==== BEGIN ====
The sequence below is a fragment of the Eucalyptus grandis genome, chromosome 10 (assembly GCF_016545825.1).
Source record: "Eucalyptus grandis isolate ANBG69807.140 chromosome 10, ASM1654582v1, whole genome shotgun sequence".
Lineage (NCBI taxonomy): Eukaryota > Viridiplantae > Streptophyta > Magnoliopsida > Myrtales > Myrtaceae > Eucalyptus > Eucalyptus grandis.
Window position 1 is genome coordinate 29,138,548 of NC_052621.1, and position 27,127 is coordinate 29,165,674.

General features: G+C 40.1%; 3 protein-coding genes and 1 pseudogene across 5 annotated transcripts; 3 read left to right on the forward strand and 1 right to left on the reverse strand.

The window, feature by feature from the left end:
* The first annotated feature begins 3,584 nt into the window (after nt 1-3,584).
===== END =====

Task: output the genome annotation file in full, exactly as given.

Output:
The sequence below is a fragment of the Eucalyptus grandis genome, chromosome 10 (assembly GCF_016545825.1).
Source record: "Eucalyptus grandis isolate ANBG69807.140 chromosome 10, ASM1654582v1, whole genome shotgun sequence".
Lineage (NCBI taxonomy): Eukaryota > Viridiplantae > Streptophyta > Magnoliopsida > Myrtales > Myrtaceae > Eucalyptus > Eucalyptus grandis.
Window position 1 is genome coordinate 29,138,548 of NC_052621.1, and position 27,127 is coordinate 29,165,674.

General features: G+C 40.1%; 3 protein-coding genes and 1 pseudogene across 5 annotated transcripts; 3 read left to right on the forward strand and 1 right to left on the reverse strand.

The window, feature by feature from the left end:
* The first annotated feature begins 3,584 nt into the window (after nt 1-3,584).